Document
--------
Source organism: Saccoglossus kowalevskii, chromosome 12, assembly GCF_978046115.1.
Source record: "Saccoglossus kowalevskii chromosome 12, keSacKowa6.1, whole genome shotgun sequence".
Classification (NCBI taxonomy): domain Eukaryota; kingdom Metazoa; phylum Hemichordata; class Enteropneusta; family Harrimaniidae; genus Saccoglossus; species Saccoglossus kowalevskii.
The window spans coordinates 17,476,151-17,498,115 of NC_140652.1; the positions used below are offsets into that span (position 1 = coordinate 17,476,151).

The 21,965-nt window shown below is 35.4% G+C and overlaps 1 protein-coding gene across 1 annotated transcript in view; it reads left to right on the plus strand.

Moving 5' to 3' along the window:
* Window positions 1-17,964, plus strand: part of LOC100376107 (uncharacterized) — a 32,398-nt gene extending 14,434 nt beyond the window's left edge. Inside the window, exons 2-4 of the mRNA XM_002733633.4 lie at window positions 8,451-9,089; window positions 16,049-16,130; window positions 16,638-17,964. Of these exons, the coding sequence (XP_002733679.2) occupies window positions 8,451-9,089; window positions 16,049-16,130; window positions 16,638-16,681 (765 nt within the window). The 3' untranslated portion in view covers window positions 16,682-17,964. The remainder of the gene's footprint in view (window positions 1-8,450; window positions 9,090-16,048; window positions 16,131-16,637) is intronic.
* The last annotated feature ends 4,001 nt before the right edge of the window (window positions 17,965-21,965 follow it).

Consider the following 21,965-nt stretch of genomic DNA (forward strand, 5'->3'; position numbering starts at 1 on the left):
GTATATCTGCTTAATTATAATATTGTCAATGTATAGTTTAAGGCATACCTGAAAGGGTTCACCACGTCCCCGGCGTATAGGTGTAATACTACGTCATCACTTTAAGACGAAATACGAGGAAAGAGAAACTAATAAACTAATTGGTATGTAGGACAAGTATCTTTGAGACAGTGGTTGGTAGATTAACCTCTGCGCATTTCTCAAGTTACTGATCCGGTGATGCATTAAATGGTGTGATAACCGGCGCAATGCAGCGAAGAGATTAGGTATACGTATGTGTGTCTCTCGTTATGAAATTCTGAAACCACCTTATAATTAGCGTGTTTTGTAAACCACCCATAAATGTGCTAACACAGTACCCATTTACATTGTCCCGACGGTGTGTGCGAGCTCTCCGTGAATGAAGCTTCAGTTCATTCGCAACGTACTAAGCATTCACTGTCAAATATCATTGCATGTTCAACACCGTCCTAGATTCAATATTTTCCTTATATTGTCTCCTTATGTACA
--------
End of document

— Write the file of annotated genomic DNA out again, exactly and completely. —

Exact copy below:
Source organism: Saccoglossus kowalevskii, chromosome 12, assembly GCF_978046115.1.
Source record: "Saccoglossus kowalevskii chromosome 12, keSacKowa6.1, whole genome shotgun sequence".
Classification (NCBI taxonomy): domain Eukaryota; kingdom Metazoa; phylum Hemichordata; class Enteropneusta; family Harrimaniidae; genus Saccoglossus; species Saccoglossus kowalevskii.
The window spans coordinates 17,476,151-17,498,115 of NC_140652.1; the positions used below are offsets into that span (position 1 = coordinate 17,476,151).

The 21,965-nt window shown below is 35.4% G+C and overlaps 1 protein-coding gene across 1 annotated transcript in view; it reads left to right on the plus strand.

Moving 5' to 3' along the window:
* Window positions 1-17,964, plus strand: part of LOC100376107 (uncharacterized) — a 32,398-nt gene extending 14,434 nt beyond the window's left edge. Inside the window, exons 2-4 of the mRNA XM_002733633.4 lie at window positions 8,451-9,089; window positions 16,049-16,130; window positions 16,638-17,964. Of these exons, the coding sequence (XP_002733679.2) occupies window positions 8,451-9,089; window positions 16,049-16,130; window positions 16,638-16,681 (765 nt within the window). The 3' untranslated portion in view covers window positions 16,682-17,964. The remainder of the gene's footprint in view (window positions 1-8,450; window positions 9,090-16,048; window positions 16,131-16,637) is intronic.
* The last annotated feature ends 4,001 nt before the right edge of the window (window positions 17,965-21,965 follow it).

Consider the following 21,965-nt stretch of genomic DNA (forward strand, 5'->3'; position numbering starts at 1 on the left):
GTATATCTGCTTAATTATAATATTGTCAATGTATAGTTTAAGGCATACCTGAAAGGGTTCACCACGTCCCCGGCGTATAGGTGTAATACTACGTCATCACTTTAAGACGAAATACGAGGAAAGAGAAACTAATAAACTAATTGGTATGTAGGACAAGTATCTTTGAGACAGTGGTTGGTAGATTAACCTCTGCGCATTTCTCAAGTTACTGATCCGGTGATGCATTAAATGGTGTGATAACCGGCGCAATGCAGCGAAGAGATTAGGTATACGTATGTGTGTCTCTCGTTATGAAATTCTGAAACCACCTTATAATTAGCGTGTTTTGTAAACCACCCATAAATGTGCTAACACAGTACCCATTTACATTGTCCCGACGGTGTGTGCGAGCTCTCCGTGAATGAAGCTTCAGTTCATTCGCAACGTACTAAGCATTCACTGTCAAATATCATTGCATGTTCAACACCGTCCTAGATTCAATATTTTCCTTATATTGTCTCCTTATGTACA